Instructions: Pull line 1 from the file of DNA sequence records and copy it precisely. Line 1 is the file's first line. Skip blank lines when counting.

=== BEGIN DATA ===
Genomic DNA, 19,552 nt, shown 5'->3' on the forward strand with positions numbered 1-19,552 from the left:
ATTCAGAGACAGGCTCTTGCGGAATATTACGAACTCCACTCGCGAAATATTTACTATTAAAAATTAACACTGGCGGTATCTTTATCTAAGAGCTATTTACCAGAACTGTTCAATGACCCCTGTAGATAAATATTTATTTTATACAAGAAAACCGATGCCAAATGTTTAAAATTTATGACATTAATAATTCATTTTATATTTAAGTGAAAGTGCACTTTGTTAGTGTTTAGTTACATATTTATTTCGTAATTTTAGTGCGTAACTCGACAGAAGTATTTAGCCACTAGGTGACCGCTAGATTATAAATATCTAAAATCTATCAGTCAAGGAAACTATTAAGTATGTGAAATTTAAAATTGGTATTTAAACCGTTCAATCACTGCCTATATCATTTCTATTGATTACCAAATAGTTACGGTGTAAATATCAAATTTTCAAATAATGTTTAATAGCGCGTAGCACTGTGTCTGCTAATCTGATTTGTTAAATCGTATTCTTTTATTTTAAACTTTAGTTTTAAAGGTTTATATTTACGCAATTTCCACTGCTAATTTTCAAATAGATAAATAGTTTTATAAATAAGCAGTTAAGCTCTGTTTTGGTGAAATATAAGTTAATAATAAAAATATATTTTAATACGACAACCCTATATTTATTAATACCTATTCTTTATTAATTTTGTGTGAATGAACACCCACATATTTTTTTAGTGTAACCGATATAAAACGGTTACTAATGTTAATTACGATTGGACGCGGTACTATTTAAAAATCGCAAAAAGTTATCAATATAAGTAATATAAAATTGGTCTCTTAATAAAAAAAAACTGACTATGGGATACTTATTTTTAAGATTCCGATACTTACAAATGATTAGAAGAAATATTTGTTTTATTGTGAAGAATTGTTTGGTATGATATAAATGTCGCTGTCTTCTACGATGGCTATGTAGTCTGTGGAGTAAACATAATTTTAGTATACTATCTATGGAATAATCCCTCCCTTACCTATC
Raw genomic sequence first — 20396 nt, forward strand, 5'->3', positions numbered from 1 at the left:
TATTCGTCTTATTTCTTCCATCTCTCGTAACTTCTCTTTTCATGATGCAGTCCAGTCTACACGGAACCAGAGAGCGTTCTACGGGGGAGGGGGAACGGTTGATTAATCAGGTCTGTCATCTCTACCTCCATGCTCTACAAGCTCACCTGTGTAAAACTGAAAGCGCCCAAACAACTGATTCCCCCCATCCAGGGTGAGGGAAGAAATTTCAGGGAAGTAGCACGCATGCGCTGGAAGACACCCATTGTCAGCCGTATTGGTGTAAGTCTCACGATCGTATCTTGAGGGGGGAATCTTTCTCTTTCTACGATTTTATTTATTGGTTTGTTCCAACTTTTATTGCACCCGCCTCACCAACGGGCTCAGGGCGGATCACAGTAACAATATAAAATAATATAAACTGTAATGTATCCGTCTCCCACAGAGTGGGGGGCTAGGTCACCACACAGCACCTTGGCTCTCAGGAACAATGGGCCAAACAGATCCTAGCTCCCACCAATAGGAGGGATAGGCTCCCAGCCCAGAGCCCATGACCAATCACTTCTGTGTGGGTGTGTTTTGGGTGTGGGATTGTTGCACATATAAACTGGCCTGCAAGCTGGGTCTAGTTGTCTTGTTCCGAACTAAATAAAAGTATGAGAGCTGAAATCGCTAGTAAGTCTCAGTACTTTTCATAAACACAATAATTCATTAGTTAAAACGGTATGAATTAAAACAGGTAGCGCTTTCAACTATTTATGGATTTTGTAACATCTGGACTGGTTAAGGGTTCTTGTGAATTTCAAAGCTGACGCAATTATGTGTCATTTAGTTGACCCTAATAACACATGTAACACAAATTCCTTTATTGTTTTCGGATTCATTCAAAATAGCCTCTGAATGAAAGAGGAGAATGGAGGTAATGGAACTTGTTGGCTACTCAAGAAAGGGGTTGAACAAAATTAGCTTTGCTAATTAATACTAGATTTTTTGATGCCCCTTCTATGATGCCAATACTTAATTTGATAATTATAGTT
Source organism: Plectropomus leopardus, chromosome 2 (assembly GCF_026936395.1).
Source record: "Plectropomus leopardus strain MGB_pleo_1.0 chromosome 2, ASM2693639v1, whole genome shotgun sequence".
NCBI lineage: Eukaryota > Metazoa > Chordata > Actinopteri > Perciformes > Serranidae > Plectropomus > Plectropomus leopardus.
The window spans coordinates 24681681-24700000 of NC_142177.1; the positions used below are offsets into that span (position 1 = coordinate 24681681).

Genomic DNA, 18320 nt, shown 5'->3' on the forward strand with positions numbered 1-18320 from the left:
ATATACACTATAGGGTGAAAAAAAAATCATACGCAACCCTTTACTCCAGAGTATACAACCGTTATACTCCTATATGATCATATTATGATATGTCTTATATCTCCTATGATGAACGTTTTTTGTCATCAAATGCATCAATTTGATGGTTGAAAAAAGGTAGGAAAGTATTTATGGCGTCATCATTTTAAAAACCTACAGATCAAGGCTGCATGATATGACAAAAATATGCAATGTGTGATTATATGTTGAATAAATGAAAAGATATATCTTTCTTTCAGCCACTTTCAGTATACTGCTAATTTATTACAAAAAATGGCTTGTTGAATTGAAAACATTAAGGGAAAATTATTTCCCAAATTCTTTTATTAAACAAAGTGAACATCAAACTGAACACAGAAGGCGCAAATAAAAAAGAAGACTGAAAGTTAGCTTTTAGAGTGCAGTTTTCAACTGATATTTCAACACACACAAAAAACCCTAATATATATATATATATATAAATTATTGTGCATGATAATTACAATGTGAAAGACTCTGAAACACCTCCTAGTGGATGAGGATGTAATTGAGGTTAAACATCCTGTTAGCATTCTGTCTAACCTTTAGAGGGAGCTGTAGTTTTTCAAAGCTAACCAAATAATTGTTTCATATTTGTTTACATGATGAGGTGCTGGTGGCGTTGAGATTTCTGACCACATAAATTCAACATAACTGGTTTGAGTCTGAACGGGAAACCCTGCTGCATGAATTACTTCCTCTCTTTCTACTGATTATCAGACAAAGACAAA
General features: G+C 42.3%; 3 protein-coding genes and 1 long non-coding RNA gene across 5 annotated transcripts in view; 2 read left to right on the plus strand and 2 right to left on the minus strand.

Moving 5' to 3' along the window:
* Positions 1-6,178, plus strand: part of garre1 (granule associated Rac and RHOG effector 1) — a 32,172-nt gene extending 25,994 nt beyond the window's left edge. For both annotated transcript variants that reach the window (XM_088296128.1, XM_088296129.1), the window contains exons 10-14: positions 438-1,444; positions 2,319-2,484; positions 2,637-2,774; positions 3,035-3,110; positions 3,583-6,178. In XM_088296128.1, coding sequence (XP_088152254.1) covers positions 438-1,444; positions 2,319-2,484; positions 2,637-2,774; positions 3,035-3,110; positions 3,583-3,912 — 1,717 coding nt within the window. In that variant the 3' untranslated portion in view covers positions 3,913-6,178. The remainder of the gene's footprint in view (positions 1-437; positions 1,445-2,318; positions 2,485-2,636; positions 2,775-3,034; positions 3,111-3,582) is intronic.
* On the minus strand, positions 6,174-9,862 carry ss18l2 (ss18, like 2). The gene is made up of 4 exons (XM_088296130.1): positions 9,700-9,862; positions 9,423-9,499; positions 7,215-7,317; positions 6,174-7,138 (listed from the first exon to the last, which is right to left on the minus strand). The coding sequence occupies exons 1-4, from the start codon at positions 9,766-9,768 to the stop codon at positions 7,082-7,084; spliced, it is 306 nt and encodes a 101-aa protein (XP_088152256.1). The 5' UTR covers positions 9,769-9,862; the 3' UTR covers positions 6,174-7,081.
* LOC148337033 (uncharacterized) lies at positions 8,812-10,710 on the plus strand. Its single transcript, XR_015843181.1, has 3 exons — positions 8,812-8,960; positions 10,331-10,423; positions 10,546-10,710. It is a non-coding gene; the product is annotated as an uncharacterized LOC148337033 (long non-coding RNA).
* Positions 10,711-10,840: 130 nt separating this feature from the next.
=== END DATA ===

Genomic DNA, 19,552 nt, shown 5'->3' on the forward strand with positions numbered 1-19,552 from the left: